What should I call a craftsman to make originals for matrices?

Kunihiko_Okano's picture

I'm writing an English article about an old Japanese letter cutter to make originals for letterpress matrices.
He made them with chisels only. No counter punch is used.
Since the originals he made are used for Electrotype Matrices, no Punch action, so I was wondering if I should call him "Punch cutter."
I'm looking for a proper word or a terminology in English to express him.
Does anyone know the terminology to express a craftsman like him.
Or may I call him a punch cutter?

Thanks in advance.

Kunihiko Okano
Shotype.com

riccard0's picture

Carver? Engraver?

Ramiro Espinoza's picture

I think 'engraver'.

hrant's picture

You might look at English text about Koch's making of Neuland.

hhp

blank's picture

The term engraver is usually used.

Kunihiko_Okano's picture

Thanks very much all of you.

> The term engraver is usually used.
In that case, what is the term to call the original for matrices instead of Punch?

>You might look at English text about Koch's making of Neuland.
I read the chapter of Koch on Walter Tracy's Letters of Credit. This is the only stuff I have to know about Koch's Neuland.
If an engraver cut the letter without any drawing, the engraver should be called a type designer or letter artist? I might have misunderstood but I felt that.
A Japanese letter cutter I mentioned above also cut the letter directly without any drawing.

eliason's picture

In that case, what is the term to call the original for matrices instead of Punch?

What process of matrix-making do you have in mind?

blank's picture

In that case, what is the term to call the original for matrices instead of Punch?

In the case of hand engravings the original was a drawing that the engraver used as a pattern for his engravings. It gets more technical when electrotyping and other electrochemical engraving processes get involved and there are intermediate steps. You’d need to research the processes to find those terms.

Kunihiko_Okano's picture

> What process of matrix-making do you have in mind?
I wanted to know an alternative word (or the term) of "Punches" the engraver made. I thought I should not use the words "Punch" and "Punchcutter", because the letter carved by Japanese engraver is used for Electrotype Matrices. I came up with the word "master" or "original", but I didn't know the proper word.

>In the case of hand engravings the original was a drawing that the engraver used as a pattern for his engravings.

It means I can't use "original" to express the letter that the engraver carved.

>It gets more technical when electrotyping and other electrochemical engraving processes get involved and there are intermediate steps. You’d need to research the processes to find those terms.

Thanks for your advise. I'll try to research the process.
Counter punch by Fred Smeijers mentioned the difference between a punchcutter and engraver. I should have searched all of the stuff I have.
I'll also check them.
I'd appreciated if I could know the good reference book for the electrotyping process.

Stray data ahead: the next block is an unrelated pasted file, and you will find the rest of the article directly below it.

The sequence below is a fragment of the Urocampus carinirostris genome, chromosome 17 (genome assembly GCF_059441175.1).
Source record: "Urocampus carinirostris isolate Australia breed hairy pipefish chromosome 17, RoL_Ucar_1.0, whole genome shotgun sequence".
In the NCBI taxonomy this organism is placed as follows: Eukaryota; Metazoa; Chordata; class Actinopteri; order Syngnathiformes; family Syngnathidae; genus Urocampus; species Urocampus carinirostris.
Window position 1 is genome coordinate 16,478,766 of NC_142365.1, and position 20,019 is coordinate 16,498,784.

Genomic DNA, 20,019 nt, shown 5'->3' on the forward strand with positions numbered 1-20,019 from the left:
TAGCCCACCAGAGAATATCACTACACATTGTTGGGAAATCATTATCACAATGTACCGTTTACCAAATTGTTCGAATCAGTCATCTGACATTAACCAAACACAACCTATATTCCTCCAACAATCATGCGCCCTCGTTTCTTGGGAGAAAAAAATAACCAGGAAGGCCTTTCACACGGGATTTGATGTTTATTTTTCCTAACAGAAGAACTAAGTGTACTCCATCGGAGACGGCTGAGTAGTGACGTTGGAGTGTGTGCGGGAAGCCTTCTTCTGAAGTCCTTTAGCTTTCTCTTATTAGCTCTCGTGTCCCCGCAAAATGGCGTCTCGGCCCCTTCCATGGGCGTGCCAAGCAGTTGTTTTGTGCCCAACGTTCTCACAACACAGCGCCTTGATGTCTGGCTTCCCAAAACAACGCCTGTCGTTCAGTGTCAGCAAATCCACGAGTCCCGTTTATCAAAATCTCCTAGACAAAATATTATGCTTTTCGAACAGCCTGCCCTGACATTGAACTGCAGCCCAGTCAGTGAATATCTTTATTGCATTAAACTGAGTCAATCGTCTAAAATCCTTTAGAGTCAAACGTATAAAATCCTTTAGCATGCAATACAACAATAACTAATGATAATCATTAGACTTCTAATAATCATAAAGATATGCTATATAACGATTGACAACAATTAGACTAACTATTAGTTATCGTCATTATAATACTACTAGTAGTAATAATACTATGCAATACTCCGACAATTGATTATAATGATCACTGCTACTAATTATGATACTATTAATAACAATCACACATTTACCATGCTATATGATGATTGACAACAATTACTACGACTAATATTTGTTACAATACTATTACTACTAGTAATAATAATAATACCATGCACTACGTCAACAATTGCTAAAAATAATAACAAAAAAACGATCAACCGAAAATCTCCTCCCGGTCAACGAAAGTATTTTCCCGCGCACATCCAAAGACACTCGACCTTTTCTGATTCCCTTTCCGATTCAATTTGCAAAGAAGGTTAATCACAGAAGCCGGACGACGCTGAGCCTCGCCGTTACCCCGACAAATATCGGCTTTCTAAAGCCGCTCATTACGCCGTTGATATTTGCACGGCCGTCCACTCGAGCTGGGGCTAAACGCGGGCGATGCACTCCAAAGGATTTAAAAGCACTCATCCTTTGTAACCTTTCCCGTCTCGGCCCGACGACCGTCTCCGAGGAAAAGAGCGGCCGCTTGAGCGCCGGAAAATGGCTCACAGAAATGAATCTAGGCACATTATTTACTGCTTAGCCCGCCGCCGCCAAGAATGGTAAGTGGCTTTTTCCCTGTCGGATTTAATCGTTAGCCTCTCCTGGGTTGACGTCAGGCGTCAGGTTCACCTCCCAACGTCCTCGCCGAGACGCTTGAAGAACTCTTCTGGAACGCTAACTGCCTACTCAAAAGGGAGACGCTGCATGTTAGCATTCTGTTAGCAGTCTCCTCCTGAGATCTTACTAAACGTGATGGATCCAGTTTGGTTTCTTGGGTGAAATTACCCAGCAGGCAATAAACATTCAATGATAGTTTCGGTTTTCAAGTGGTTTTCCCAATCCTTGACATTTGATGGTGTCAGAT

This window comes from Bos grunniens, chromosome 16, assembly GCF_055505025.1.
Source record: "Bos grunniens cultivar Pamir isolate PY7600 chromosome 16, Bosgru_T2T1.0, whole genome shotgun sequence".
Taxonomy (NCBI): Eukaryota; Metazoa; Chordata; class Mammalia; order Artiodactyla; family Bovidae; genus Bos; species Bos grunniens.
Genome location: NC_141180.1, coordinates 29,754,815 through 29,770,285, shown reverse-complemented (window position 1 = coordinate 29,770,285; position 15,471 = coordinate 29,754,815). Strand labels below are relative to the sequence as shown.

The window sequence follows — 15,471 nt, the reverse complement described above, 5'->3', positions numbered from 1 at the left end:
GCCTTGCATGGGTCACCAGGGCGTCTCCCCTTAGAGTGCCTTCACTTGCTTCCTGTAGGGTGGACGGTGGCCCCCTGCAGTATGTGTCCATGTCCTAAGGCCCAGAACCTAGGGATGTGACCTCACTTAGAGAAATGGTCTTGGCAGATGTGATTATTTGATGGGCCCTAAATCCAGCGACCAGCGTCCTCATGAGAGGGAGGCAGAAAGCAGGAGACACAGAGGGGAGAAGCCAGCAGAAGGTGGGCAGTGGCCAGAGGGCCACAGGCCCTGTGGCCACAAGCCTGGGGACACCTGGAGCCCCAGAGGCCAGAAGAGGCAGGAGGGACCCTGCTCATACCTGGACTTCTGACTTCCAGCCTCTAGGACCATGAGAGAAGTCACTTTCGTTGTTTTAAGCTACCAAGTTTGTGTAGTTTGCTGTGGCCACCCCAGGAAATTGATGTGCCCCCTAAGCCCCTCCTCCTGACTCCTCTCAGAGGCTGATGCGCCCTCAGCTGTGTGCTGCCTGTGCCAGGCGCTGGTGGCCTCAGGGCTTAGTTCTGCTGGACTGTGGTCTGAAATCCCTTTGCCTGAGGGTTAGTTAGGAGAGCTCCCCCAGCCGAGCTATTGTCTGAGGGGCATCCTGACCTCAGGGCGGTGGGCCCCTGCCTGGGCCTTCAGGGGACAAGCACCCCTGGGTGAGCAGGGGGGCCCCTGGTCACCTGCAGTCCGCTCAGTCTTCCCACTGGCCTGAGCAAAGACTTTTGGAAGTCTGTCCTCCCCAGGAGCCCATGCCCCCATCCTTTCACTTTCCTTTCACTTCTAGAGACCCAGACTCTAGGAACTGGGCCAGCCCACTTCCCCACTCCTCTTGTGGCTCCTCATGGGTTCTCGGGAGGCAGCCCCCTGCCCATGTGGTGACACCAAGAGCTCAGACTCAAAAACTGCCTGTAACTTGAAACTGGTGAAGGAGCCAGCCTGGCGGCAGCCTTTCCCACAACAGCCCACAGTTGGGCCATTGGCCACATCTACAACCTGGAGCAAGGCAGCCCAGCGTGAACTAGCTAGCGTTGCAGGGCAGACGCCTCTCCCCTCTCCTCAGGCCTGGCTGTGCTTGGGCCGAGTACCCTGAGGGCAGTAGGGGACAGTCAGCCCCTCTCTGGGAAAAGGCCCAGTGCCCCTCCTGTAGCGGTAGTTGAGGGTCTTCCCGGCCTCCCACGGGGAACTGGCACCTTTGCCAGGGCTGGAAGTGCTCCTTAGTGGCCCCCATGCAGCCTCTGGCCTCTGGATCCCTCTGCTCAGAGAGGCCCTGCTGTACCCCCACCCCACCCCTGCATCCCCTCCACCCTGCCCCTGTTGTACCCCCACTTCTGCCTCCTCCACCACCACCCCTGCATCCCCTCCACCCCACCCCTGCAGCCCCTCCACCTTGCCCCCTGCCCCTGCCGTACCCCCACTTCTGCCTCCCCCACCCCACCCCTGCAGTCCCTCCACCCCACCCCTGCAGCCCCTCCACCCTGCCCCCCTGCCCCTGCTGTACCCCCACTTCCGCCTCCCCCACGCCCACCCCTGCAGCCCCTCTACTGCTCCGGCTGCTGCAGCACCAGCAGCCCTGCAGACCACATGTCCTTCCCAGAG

Thanks.

Kunihiko Okano
Shotype.com

quadibloc's picture

I was going to say "punch-cutter", but maybe that's too retro.

Kunihiko_Okano's picture

Thank you guys again.
I posted an article here.

eliason's picture

Interesting, and terrific photos!

hrant's picture

Impressive, and beautiful.

hhp

Daniel Gardiner Morris's picture

A punchcutter cuts punches and drives them into a planchet. You wouldn't call the resulting piece a matrix until it had been fitted for the hand mould or casting machine. Before that it'd be called a strike.

A matrix engraver cuts a character image into a planchet on a pantograph using a relief engraving pattern, then finishes it for alignment and set width.

hrant's picture

> A matrix engraver cuts a character
> image into a planchet on a pantograph

Or by hand. In fact even matrices engraved with
a pantograph were sometimes touched up by hand.

hhp

Tomi from Suomi's picture

Looking at those images brought me back to ATypI conference in Leipzig, where Dan Carr made some glyphs to demonstrate the craft of punchcutting. It was just beautiful, and gave a better perspective, when I went to visit Enschedé Type Museum a week after.

I had a chance to hold in my hands the original punches of Didot Non Plus Ultra, and also the matrices made with them, and the final product: a catechismus printed in that font. The book was the size of a matchbox. I think that the type was between 2 and 3 points. Matrices were not individual, but instead they were made in single lines of text. Most impressive was the fact that I could easily recognize Didot even in that size and the rough paper.

It was made by Henry Didot somewhere after 1860, and was one his last works. It's too bad, that I could not bring my camera in the museum, because Enschedé is still printing money, so they are pretty pernickety about the rules…

Kunihiko_Okano's picture

>Daniel, hrant,

Thanks for your input. It's helpful to know punchcutting process and terms.

>Tomi
I've never had a chance to see making process of Latin letters directly,
so I hope to have a time for it in some point.

kegler's picture

nice.

Is the cutting done into type metal (lead, tin & antimony)? That is the only thing that seems possible with that type of cutting. A punch would be cut into steel but for electroplating, a type metal master would be fine.

Kunihiko_Okano's picture

>Is the cutting done into type metal (lead, tin & antimony)?
I learned it was a mixed metal with lead and tin,
and steel was too hard to grave letters.

>a type metal master would be fine.
Thanks, I'm appreciated to know that:)

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